Disability checks are provided to give support to people suffering an injury or condition that has impaired their ability to work. This can result from medical illness, automobile accidents, falls or surgery. Checks may be temporary or permanent, but they must be approved by the state before payments begin. Disability cases are individually reviewed by an examiner who compares work and disability information to determine whether a disability is justified in an individual's field of work.
Be Prepared Before You Apply
Gather required information before applying for disability checks. Find a copy of your most recent W-2 Form, or Wage and Tax Statement, to show your income for the year as well as any withholdings from your paycheck for federal and state taxes and Social Security. Provide a sample of your federal tax return from the previous year if self-employed.
Have your nine-digit Social Security Number, birth certificate and work history on hand when preparing for an interview or online application. These will be used to prove your status in the United States, showing if you are a U.S. citizen, a temporary worker or permanent resident. Provide a summary of work history so examiner can decide if your disability impairs skills needed to complete the job.
Collect medical records from hospitals, doctors, caseworkers and therapists to show your health needs and serve as a testament to the money spent to maintain your health. Bring names and phone numbers of doctors, hospitals or therapists visited and, if possible, provide the date and time each visit occurred. This information will be used by the examiner to justify your disability and its severity.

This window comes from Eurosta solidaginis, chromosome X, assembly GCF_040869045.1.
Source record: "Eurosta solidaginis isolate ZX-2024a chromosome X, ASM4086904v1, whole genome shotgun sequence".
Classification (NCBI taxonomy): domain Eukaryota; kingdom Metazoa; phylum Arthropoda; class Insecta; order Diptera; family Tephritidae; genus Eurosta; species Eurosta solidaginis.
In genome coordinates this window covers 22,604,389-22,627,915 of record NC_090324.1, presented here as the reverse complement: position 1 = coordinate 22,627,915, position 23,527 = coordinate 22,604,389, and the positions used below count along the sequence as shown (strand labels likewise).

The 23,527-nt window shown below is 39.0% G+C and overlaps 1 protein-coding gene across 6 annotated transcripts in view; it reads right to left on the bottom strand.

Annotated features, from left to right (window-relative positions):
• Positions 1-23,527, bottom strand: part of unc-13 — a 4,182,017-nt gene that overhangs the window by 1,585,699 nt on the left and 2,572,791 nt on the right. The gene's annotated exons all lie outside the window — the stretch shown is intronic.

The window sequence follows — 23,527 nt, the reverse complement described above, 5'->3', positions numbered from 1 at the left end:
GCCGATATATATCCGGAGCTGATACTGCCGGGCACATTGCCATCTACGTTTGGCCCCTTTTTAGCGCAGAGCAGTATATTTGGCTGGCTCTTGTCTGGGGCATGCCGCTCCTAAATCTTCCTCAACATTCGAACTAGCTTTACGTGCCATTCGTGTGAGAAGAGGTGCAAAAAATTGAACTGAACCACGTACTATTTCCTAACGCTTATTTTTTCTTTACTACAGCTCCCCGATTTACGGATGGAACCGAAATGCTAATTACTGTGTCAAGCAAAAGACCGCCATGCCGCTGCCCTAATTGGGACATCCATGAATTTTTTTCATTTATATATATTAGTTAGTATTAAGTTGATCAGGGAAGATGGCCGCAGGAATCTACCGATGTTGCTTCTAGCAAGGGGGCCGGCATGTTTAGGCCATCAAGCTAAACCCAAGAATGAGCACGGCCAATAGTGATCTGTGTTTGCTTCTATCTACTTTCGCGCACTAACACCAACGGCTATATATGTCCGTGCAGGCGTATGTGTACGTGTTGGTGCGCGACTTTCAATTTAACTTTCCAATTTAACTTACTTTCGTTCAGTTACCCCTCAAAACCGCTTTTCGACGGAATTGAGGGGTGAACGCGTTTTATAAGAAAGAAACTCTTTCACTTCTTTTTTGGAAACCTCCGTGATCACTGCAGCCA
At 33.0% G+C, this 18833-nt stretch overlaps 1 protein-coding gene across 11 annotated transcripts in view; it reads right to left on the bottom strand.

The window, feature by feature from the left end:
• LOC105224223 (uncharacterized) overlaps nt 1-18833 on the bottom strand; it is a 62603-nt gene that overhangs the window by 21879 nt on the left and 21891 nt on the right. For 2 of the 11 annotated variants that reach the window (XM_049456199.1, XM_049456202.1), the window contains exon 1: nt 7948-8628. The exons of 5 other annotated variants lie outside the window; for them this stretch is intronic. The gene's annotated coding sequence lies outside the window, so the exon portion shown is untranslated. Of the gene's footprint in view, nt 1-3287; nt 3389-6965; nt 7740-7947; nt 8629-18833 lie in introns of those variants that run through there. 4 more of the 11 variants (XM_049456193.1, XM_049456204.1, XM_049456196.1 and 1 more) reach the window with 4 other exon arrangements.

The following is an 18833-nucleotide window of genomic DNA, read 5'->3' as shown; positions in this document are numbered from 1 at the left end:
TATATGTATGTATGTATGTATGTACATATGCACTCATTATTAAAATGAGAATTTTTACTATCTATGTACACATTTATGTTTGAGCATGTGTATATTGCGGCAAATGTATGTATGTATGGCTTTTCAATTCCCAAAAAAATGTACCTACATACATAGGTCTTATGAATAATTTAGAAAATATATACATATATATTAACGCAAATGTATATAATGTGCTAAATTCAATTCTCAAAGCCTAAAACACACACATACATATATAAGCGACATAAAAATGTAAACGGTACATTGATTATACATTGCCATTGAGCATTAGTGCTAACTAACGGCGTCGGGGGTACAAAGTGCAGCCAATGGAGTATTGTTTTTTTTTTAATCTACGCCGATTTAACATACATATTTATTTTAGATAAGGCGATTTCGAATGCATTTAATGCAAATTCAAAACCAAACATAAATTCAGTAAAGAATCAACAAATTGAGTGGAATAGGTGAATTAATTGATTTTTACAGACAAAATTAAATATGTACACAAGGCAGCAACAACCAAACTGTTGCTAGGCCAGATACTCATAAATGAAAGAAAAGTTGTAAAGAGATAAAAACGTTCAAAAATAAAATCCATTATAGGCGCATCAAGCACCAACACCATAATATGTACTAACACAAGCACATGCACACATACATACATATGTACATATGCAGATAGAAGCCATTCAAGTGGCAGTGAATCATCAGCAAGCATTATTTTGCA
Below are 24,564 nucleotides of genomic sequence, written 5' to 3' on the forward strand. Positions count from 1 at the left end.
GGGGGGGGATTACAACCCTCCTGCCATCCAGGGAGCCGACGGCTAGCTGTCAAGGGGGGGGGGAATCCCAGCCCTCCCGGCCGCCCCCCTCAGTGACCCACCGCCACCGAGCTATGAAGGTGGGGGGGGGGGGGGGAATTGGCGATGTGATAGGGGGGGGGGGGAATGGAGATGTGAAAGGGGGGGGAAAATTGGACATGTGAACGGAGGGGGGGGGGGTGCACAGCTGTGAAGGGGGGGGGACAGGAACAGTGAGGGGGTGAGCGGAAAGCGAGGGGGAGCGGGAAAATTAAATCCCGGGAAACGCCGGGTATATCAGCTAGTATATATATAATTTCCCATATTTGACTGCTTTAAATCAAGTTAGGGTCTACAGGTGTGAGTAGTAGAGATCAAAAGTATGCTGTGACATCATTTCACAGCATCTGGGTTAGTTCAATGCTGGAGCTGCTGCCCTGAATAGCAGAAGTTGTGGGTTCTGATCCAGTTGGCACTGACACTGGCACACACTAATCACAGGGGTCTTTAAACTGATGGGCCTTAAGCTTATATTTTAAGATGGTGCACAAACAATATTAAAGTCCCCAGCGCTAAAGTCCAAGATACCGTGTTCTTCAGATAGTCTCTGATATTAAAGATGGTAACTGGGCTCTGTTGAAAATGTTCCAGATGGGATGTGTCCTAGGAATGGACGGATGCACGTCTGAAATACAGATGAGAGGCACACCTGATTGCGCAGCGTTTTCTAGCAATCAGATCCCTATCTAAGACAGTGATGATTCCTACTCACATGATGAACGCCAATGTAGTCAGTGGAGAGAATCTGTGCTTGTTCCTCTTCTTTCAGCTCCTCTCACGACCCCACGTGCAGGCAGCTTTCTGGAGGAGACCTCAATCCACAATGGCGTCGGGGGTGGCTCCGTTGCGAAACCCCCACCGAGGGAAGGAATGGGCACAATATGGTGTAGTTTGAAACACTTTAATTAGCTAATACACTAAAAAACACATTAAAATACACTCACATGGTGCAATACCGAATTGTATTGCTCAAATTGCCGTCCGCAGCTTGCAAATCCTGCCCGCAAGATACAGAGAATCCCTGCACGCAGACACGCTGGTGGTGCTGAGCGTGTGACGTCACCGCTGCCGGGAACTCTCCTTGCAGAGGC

Call 1-800-722-1213 to make an appointment at your local Social Security Office. After scheduling a meeting, a checklist of required documents and a worksheet with tips on how to organize and prepare for the interview will be mailed. You can also apply for benefits online at www.ssa.gov.
Apply as soon as possible; it can take 3-5 months for a disability claim to be approved or denied. When the state reaches a decision regarding your disability a letter will be sent or a representative will call you to provide information. If approved, you will learn the amount you benefit for and the date payments will begin. If disapproved, information will be provided to explain the reasons for rejection and how you may appeal the decision if you feel it is not justified.
Keep paperwork and files in a secure environment to prevent identity theft. Review disability application before sending to ensure information is correct and all questions are answered.
If you are physically and mentally able to do your job, you will be denied disability.